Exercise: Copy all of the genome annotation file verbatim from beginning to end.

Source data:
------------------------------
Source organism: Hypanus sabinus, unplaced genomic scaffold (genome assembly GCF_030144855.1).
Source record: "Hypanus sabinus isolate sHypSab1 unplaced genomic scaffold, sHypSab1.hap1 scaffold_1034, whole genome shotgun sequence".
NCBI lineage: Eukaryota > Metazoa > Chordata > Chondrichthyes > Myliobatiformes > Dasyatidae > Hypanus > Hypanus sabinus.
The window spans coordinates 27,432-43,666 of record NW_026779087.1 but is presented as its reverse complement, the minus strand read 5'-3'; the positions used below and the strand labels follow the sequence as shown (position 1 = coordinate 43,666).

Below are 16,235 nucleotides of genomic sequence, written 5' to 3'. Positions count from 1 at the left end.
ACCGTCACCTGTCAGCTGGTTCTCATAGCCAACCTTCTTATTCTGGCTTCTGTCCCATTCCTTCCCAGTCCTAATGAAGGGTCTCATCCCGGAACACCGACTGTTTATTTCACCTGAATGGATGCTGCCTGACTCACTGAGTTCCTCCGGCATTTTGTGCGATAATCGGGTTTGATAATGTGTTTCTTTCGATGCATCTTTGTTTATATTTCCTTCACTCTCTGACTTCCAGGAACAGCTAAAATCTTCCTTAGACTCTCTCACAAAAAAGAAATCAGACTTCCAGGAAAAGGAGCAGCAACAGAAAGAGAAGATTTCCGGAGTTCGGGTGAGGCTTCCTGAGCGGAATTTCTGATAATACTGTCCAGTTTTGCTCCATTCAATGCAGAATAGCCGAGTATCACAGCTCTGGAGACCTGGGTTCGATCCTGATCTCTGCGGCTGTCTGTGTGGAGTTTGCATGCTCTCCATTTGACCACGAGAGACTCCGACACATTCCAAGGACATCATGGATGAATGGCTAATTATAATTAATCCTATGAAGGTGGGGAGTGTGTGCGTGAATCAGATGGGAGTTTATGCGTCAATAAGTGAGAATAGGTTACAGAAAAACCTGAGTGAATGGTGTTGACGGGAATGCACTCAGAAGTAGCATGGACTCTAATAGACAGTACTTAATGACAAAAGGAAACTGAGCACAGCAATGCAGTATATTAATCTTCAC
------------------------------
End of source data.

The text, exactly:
Source organism: Hypanus sabinus, unplaced genomic scaffold (genome assembly GCF_030144855.1).
Source record: "Hypanus sabinus isolate sHypSab1 unplaced genomic scaffold, sHypSab1.hap1 scaffold_1034, whole genome shotgun sequence".
NCBI lineage: Eukaryota > Metazoa > Chordata > Chondrichthyes > Myliobatiformes > Dasyatidae > Hypanus > Hypanus sabinus.
The window spans coordinates 27,432-43,666 of record NW_026779087.1 but is presented as its reverse complement, the minus strand read 5'-3'; the positions used below and the strand labels follow the sequence as shown (position 1 = coordinate 43,666).

Below are 16,235 nucleotides of genomic sequence, written 5' to 3'. Positions count from 1 at the left end.
ACCGTCACCTGTCAGCTGGTTCTCATAGCCAACCTTCTTATTCTGGCTTCTGTCCCATTCCTTCCCAGTCCTAATGAAGGGTCTCATCCCGGAACACCGACTGTTTATTTCACCTGAATGGATGCTGCCTGACTCACTGAGTTCCTCCGGCATTTTGTGCGATAATCGGGTTTGATAATGTGTTTCTTTCGATGCATCTTTGTTTATATTTCCTTCACTCTCTGACTTCCAGGAACAGCTAAAATCTTCCTTAGACTCTCTCACAAAAAAGAAATCAGACTTCCAGGAAAAGGAGCAGCAACAGAAAGAGAAGATTTCCGGAGTTCGGGTGAGGCTTCCTGAGCGGAATTTCTGATAATACTGTCCAGTTTTGCTCCATTCAATGCAGAATAGCCGAGTATCACAGCTCTGGAGACCTGGGTTCGATCCTGATCTCTGCGGCTGTCTGTGTGGAGTTTGCATGCTCTCCATTTGACCACGAGAGACTCCGACACATTCCAAGGACATCATGGATGAATGGCTAATTATAATTAATCCTATGAAGGTGGGGAGTGTGTGCGTGAATCAGATGGGAGTTTATGCGTCAATAAGTGAGAATAGGTTACAGAAAAACCTGAGTGAATGGTGTTGACGGGAATGCACTCAGAAGTAGCATGGACTCTAATAGACAGTACTTAATGACAAAAGGAAACTGAGCACAGCAATGCAGTATATTAATCTTCAC